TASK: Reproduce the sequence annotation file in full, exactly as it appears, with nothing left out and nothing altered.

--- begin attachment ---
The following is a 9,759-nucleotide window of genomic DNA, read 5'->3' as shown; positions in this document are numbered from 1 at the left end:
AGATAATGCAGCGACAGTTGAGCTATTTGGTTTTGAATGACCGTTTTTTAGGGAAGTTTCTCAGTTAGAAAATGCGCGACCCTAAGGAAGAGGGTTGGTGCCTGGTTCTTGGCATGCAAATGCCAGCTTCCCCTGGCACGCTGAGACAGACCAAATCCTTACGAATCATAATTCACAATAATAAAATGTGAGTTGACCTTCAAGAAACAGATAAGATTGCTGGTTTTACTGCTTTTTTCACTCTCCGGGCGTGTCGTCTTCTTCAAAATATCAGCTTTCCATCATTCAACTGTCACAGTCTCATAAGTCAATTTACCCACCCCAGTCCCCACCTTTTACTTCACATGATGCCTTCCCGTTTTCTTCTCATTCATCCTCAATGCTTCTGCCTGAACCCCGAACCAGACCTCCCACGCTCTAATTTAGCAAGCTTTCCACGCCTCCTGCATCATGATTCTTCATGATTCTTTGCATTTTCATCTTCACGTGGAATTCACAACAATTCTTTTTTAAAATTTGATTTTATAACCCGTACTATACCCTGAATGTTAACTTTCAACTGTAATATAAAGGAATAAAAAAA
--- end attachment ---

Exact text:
The following is a 9,759-nucleotide window of genomic DNA, read 5'->3' as shown; positions in this document are numbered from 1 at the left end:
AGATAATGCAGCGACAGTTGAGCTATTTGGTTTTGAATGACCGTTTTTTAGGGAAGTTTCTCAGTTAGAAAATGCGCGACCCTAAGGAAGAGGGTTGGTGCCTGGTTCTTGGCATGCAAATGCCAGCTTCCCCTGGCACGCTGAGACAGACCAAATCCTTACGAATCATAATTCACAATAATAAAATGTGAGTTGACCTTCAAGAAACAGATAAGATTGCTGGTTTTACTGCTTTTTTCACTCTCCGGGCGTGTCGTCTTCTTCAAAATATCAGCTTTCCATCATTCAACTGTCACAGTCTCATAAGTCAATTTACCCACCCCAGTCCCCACCTTTTACTTCACATGATGCCTTCCCGTTTTCTTCTCATTCATCCTCAATGCTTCTGCCTGAACCCCGAACCAGACCTCCCACGCTCTAATTTAGCAAGCTTTCCACGCCTCCTGCATCATGATTCTTCATGATTCTTTGCATTTTCATCTTCACGTGGAATTCACAACAATTCTTTTTTAAAATTTGATTTTATAACCCGTACTATACCCTGAATGTTAACTTTCAACTGTAATATAAAGGAATAAAAAAA